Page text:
While my prognosis ultimately was good, chiefly because my cancer was at its earliest stage, the jury was still out on whether or not my cancer had estrogen and progesterone positive or negative receptors on its cells. Thus, we still had to wait for the pathology report before my treatment and the ultimate outcome could be determined. The MD explained that if my cancer was estrogen and progesterone positive, treatment options were available to me, as they would know the origin of my cancer, But if the cells had negative receptors, my treatment options would be more complicated as the origin would be unknown. I immediately understood what she was talking about and I asked her to call my husband to share the news. After that, she arranged an appointment with an hematologist/oncologist for the next day, as well as an MRI/biopsy on my left breast for the following Friday, and I left to go home. Normally a 10 minute walk to Grand Central Station from her office, my walk took more than a half an hour, as I frequently stopped and cried in the corners of each building I passed. I was in a haze, and felt like I was in a surrealistic movie: the sun was out, the air was warm (ironically, it had snowed that morning), people were talking and laughing, but my world was dark cloud. When I finally got home 2 hours later, I collapsed in my husband's arms and wept for hours, furious that cancer had touched our lives.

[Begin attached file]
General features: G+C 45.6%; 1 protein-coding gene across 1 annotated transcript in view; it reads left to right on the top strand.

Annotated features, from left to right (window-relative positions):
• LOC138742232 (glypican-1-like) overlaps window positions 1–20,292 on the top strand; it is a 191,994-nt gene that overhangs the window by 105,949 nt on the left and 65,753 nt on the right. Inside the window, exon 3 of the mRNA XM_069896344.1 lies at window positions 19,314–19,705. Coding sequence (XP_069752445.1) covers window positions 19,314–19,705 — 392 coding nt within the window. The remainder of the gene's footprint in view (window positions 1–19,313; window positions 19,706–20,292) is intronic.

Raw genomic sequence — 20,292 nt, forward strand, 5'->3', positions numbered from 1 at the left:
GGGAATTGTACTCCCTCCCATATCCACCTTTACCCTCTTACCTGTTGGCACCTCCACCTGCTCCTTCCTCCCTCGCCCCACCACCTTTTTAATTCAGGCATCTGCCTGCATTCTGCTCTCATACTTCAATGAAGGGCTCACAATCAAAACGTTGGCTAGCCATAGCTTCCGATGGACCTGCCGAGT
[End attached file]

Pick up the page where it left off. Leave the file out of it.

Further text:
The next day:

    The first words the oncologist said was that I needed to have a total hysterectomy and oophrectomy, or at the very least, an oophrectomy to remove my ovaries, as this was the absolute ONLY way I could prevent a breast cancer recurrence. I could not take Tamoxifen or Arimidex, as these drugs would actually cause a recurrence in me rather than preventing one. They are potent hormone/antihormones that would affect someone that suffered from severe hormonal problems like I had for decades on end, so a hysterectomy and an oophrectomy were my only options. The reason why I needed a hysterectomy: Estrogen dominance, a severe hormonal condition I was diagnosed with a mere 4 months before the cancer diagnosis.